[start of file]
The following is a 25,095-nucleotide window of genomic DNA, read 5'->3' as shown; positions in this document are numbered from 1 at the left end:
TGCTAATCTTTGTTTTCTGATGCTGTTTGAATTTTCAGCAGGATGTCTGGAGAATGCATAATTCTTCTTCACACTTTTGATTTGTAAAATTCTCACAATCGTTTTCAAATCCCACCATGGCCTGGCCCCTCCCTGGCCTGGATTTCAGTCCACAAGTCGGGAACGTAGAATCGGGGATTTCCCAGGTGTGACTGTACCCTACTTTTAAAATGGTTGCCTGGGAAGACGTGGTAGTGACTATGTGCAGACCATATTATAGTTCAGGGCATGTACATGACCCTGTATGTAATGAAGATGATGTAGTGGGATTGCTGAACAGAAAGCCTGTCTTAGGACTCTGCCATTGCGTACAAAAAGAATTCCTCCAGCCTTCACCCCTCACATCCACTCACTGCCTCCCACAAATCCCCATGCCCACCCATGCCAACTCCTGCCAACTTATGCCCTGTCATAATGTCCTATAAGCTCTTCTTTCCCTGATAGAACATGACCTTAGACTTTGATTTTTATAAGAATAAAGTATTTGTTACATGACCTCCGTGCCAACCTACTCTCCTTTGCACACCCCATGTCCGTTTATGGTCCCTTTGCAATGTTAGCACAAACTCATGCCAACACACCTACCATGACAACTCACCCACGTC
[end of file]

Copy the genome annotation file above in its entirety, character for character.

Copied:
The following is a 25,095-nucleotide window of genomic DNA, read 5'->3' as shown; positions in this document are numbered from 1 at the left end:
TGCTAATCTTTGTTTTCTGATGCTGTTTGAATTTTCAGCAGGATGTCTGGAGAATGCATAATTCTTCTTCACACTTTTGATTTGTAAAATTCTCACAATCGTTTTCAAATCCCACCATGGCCTGGCCCCTCCCTGGCCTGGATTTCAGTCCACAAGTCGGGAACGTAGAATCGGGGATTTCCCAGGTGTGACTGTACCCTACTTTTAAAATGGTTGCCTGGGAAGACGTGGTAGTGACTATGTGCAGACCATATTATAGTTCAGGGCATGTACATGACCCTGTATGTAATGAAGATGATGTAGTGGGATTGCTGAACAGAAAGCCTGTCTTAGGACTCTGCCATTGCGTACAAAAAGAATTCCTCCAGCCTTCACCCCTCACATCCACTCACTGCCTCCCACAAATCCCCATGCCCACCCATGCCAACTCCTGCCAACTTATGCCCTGTCATAATGTCCTATAAGCTCTTCTTTCCCTGATAGAACATGACCTTAGACTTTGATTTTTATAAGAATAAAGTATTTGTTACATGACCTCCGTGCCAACCTACTCTCCTTTGCACACCCCATGTCCGTTTATGGTCCCTTTGCAATGTTAGCACAAACTCATGCCAACACACCTACCATGACAACTCACCCACGTC